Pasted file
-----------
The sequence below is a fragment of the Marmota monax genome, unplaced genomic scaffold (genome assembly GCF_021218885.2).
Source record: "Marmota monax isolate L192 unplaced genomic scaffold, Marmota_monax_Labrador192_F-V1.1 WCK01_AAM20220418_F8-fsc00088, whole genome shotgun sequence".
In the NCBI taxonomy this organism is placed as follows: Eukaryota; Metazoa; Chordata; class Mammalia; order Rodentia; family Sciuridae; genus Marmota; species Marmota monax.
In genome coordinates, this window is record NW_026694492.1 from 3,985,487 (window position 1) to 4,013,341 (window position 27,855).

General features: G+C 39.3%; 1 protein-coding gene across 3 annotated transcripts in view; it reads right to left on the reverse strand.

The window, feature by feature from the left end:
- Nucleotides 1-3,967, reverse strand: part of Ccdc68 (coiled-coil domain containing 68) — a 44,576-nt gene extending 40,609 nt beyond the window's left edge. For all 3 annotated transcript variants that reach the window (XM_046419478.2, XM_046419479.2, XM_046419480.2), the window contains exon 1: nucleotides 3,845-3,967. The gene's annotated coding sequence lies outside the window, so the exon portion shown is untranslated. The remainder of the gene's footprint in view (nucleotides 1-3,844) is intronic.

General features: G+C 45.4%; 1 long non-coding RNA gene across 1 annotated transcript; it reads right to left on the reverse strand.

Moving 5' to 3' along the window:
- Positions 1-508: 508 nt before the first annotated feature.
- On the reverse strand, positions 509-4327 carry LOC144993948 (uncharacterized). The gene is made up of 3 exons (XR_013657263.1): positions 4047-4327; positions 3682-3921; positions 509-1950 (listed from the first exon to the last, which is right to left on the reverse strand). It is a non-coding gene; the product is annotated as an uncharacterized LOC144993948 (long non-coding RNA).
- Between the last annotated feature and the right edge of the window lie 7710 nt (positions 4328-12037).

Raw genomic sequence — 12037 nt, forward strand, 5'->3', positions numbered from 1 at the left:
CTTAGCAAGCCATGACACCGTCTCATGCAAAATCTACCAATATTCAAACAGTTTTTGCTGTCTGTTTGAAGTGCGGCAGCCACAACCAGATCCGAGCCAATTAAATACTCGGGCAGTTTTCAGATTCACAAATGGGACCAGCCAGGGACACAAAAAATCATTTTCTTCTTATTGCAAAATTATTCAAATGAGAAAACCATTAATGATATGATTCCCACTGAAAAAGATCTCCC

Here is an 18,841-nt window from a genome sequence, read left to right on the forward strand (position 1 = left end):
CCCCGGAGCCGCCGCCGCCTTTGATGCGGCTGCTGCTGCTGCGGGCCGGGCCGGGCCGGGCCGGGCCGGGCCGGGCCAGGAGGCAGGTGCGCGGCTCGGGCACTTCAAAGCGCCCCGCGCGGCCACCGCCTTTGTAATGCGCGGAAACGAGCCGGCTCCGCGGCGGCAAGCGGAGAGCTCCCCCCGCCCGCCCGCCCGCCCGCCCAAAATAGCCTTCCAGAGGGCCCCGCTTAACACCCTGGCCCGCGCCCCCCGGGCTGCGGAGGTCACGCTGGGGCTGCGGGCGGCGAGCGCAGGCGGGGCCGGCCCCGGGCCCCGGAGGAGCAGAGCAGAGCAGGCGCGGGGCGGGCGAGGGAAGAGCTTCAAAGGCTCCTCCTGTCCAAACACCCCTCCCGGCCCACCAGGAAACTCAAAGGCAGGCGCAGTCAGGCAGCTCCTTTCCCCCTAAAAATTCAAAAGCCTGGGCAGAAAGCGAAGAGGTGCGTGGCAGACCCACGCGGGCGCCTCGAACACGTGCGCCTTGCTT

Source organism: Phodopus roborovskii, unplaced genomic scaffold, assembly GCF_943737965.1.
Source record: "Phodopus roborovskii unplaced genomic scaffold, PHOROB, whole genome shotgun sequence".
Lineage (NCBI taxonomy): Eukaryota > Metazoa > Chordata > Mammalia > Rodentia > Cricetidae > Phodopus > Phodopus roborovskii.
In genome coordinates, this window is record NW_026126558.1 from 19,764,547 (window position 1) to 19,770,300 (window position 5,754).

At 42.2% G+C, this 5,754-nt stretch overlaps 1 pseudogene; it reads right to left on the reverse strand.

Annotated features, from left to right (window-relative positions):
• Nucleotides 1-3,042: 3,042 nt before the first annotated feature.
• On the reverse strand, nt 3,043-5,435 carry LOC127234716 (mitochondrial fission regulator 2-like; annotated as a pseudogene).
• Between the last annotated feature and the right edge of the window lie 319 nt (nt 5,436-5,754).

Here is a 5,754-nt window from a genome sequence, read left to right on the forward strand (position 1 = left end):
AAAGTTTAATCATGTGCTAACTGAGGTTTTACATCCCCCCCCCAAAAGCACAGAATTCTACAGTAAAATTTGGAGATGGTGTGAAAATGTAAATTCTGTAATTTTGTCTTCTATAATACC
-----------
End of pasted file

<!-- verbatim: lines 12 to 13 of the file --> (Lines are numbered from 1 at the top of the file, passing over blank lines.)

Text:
- Between the last annotated feature and the right edge of the window lie 7710 nt (positions 4328-12037).

Raw genomic sequence — 12037 nt, forward strand, 5'->3', positions numbered from 1 at the left: